Mystery Solved: Rye’s Boy Scout Cabin
One Rye resident had been looking for the site of the Boy Scout’s Hoisington Cabin which burned to the ground in a ‘mysterious blaze’ in 1937. Records indicated that it had been on county land, off of Manursing Way. The other Rye resident lived on Manursing Way.
Bill Langham, former Scoutmaster of Troop 2, wondered where it was. He discovered the existence of a cabin through his research in The Rye Chronicle about the history of Scouting in Rye. Troop 2 will celebrate its centennial in 2020. Paul Rheingold, the Manursing Way resident, wondered about the ruins he found on his frequent rambles in the Edith Read Sanctuary. On April 6 of this year, the two met for a walk.
They found what is surely the foundation of the old cabin. Its 20 x 40 foot dimensions matched descriptions of the cabin built in 1930, as did footings for an 8 foot porch. The foundation is made of local stone, presumably Harrison gneiss and varies in height from 10 inches to over 2 feet. In the pile of rubble where the fireplace and chimney had been are broken flue tiles and bricks from the Columbia County Empire brick works.
The cabin is built on a flat rock ledge facing south to get a view of Playland Lake. On its north side there is a steep ravine. According to old maps at the Rye Historical Society, there was a walkway near the site, running from what is now the Edith Read Sanctuary to Manursing Way. Strollers from Playland would occasionally stop by the cabin, formally known at Hoisington Lodge, attracted by scout activity.
Built from Adirondack Timber
In 1930, the Rye District consisted of four Boy Scout troops and a Sea Scout Ship. Together with help from the community, funds were raised to construct the cabin on a site provided by the Westchester County Parks Commission. The site was cleared by the Scouts and adult volunteers. The cabin was constructed of ‘slabs’ from the Adirondacks and built by John B. Burnham, the first large-scale producer of pre-cut log cabins and log buildings in the United States. The cabin was built by Burnham’s team of ‘hill country men’ during the Fall of 1930 at a cost of $1500. The cabin was subsequently fitted with electric lights, running water, and a ‘rustic’ kitchen equipped with a ‘complete set of eating utensils.’ Rye Scouts made furniture for the cabin. In 1931 Mrs. E.W. Davidson, whose son was in Troop 2, donated her wood-fired cookstove. The lodge was decorated with big game trophies – a New Brunswick moose, a ‘fine white caribou’, and a buck’s head among them.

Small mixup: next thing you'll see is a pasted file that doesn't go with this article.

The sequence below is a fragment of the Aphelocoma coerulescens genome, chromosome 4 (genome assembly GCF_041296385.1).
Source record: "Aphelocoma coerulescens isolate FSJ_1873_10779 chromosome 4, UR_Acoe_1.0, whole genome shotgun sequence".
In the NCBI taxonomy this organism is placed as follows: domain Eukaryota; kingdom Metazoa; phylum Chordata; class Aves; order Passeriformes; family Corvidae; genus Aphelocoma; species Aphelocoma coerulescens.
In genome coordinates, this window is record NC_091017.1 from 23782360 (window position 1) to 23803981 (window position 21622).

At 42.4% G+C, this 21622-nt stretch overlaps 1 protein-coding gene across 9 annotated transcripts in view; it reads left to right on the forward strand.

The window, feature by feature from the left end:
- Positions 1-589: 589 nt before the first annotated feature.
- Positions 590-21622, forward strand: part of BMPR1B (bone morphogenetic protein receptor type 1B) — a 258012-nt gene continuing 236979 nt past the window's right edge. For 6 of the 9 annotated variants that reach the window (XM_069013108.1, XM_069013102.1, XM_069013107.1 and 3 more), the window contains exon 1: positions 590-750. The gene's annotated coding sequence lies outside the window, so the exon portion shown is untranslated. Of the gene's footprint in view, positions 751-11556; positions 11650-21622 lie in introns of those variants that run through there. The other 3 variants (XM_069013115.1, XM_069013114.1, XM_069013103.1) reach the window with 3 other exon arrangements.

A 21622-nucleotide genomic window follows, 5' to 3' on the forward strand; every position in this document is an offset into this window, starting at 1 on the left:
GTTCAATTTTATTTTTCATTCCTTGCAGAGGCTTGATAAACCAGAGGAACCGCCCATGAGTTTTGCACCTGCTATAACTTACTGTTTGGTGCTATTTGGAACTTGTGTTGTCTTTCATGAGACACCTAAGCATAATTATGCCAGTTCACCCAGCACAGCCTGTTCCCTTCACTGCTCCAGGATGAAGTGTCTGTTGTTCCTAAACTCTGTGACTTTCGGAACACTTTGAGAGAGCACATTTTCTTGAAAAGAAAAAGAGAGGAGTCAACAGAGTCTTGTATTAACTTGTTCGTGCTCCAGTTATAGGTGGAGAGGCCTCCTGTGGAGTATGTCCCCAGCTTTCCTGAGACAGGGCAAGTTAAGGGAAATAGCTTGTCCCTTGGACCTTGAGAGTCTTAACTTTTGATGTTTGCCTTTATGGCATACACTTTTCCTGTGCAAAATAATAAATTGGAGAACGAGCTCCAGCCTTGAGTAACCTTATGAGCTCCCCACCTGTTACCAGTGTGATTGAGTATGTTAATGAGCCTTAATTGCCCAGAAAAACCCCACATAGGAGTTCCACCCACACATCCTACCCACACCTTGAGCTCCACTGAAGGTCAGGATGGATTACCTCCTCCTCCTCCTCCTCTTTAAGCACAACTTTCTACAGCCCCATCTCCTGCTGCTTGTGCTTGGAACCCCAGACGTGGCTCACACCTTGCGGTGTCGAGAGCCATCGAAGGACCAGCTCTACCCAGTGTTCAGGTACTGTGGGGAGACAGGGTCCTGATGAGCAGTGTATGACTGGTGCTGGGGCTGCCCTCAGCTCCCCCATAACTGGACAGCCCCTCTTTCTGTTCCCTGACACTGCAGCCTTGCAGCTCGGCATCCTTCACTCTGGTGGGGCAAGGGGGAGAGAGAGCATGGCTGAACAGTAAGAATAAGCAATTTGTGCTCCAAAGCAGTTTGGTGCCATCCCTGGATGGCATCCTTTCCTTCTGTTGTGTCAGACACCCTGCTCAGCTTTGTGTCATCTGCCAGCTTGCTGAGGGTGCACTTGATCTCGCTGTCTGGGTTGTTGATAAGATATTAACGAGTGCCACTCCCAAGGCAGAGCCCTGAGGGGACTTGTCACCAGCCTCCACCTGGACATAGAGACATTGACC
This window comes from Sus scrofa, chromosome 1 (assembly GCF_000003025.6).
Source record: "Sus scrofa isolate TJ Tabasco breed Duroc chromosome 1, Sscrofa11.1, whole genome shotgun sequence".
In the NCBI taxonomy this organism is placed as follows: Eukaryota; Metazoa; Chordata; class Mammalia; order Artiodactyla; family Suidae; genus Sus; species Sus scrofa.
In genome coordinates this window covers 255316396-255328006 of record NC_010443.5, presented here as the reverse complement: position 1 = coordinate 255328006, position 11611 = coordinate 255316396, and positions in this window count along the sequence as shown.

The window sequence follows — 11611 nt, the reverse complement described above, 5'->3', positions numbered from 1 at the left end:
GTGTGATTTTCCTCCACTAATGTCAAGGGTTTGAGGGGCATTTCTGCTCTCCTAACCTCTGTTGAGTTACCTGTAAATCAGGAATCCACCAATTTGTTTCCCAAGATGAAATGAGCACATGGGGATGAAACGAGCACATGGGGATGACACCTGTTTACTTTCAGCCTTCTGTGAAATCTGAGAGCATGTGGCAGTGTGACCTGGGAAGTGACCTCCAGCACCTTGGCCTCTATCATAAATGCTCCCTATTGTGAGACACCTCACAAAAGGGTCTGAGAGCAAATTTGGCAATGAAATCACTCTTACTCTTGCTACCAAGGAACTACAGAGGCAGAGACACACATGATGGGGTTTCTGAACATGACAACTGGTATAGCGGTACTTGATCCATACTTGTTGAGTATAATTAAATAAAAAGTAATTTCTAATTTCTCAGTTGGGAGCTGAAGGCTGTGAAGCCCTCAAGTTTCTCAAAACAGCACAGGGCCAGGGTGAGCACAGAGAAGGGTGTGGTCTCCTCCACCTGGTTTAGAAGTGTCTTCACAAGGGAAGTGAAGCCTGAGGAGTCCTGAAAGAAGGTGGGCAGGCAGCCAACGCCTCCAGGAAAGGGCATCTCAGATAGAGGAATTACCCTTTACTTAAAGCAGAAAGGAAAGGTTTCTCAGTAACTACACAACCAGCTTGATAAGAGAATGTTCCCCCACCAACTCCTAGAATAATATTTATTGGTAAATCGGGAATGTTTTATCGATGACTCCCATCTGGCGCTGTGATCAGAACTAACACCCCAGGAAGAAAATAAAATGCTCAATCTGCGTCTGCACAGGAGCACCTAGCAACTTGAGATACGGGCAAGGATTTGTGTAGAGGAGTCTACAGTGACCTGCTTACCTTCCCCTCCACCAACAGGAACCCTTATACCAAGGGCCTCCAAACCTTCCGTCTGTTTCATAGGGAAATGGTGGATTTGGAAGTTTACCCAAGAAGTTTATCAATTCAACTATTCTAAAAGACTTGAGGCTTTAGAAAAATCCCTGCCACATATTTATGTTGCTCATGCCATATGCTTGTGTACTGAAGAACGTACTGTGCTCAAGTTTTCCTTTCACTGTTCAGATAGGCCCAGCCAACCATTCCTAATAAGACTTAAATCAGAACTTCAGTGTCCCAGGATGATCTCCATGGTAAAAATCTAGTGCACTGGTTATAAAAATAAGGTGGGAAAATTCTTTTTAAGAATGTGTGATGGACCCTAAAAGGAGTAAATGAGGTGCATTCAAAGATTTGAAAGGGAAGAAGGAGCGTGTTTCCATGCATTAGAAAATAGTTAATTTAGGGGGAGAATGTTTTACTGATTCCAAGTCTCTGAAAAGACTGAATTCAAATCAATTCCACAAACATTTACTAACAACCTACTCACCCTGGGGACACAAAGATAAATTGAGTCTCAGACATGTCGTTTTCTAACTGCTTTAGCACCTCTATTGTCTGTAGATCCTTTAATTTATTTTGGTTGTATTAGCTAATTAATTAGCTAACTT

Dedication Ceremony & Dignitaries
The cabin was named in honor of Frederick Reed Hoisington, one of the founding fathers of Scouting in Rye,in recognition for his leadership and contributions to Rye Scouting. Hoisington is pictured below lighting the Council Fire at the cabin’s dedication on February 14, 1931. PIctured, too, are Frank W. Darling, Westchester County Parks Commission, Scout Leaders, Troop 2 members, Sea Scouts from the Scout Ship Sakr-el-Bahr, and a crowd of over 200 guests and other dignitaries.
Center for Scouting activities in Rye
The Hoisington Lodge was used for overnight campouts at which Scouts did the cooking on a wood stove or cook fires in the fire ring. Passing proficiency tests in semaphore flag signaling, woodcraft, pioneering, and first aid, as well as playing outdoor games were common activities. Scout Award ceremonies, known at Courts of Honor, were often held at the cabin. Rye’s Girl Scout troops also used the cabin for meetings during the week and for activities on Saturday afternoon.
The cabin burned to the ground in May of 1937. There was some insurance on the structure, but not enough to rebuild on the site. Rye District was able to construct a cabin at Camp Siwanoy in Wingdale NY. This cabin was used by Rye’s Scouts for many years until Camp Siwanoy was sold to a developer in the 1990s.
The building of a Scout cabin in Rye was part of an effort in the 1930s to put cabins on Westchester County Park Commission properties. Cabins were built along the new Hutchinson River and Bronx River Parkways. Bronxville’s cabin is still in use today by Cubs and Boy Scouts in that community.
The remains of Hoisington Lodge sat quietly for over 80 years, waiting to be identified. What the future holds for it remains to be seen.
A Century of Scouting in Rye
Boy Scout Troop 2 will celebrate its centennial in 2020. The troop is seeking any Rye Scouting memorabilia, photos, clippings, etc. from former Scouts, Scout Leaders, or Scout families who may have material to offer.
Bill Langham would also like to interview Scouting oldtimers with memories of Camp Siwanoy, the original Durland Scout Center on Milton Point, or Rock Hill in Mahopac. Tales of their time in the Boy Scouts, Girl Scouts, or Sea Scouts and the impact that Scouting has had on their life are welcome.
Please contact Mr Langham at this special mailbox: